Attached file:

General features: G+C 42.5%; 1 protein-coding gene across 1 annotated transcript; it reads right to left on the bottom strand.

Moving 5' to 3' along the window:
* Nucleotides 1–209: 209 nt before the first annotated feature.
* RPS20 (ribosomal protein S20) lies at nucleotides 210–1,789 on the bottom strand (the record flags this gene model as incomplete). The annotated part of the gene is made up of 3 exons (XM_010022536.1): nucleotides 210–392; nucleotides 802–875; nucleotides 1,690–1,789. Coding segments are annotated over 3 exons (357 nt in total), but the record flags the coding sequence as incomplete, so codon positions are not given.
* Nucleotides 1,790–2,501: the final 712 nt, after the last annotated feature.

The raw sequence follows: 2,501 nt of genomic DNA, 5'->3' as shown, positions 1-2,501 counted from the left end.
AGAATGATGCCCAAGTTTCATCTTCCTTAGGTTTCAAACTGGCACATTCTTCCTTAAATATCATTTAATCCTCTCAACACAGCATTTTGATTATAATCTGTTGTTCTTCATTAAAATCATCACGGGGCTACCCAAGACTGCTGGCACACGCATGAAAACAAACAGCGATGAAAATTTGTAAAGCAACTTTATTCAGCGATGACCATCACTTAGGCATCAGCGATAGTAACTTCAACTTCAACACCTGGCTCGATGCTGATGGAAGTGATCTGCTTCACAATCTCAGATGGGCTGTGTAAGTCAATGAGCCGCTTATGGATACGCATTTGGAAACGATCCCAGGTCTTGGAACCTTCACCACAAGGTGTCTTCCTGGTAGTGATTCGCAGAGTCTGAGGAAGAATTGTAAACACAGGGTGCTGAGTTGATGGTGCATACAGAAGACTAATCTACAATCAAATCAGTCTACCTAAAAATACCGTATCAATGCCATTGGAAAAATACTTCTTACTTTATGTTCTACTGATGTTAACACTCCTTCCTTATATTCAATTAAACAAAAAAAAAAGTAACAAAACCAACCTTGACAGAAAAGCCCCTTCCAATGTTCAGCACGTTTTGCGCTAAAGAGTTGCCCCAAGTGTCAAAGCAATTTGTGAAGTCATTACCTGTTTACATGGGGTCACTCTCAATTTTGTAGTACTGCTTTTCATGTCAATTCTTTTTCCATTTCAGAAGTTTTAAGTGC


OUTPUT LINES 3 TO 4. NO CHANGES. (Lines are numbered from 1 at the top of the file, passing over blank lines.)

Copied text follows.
* Nucleotides 1–209: 209 nt before the first annotated feature.
* RPS20 (ribosomal protein S20) lies at nucleotides 210–1,789 on the bottom strand (the record flags this gene model as incomplete). The annotated part of the gene is made up of 3 exons (XM_010022536.1): nucleotides 210–392; nucleotides 802–875; nucleotides 1,690–1,789. Coding segments are annotated over 3 exons (357 nt in total), but the record flags the coding sequence as incomplete, so codon positions are not given.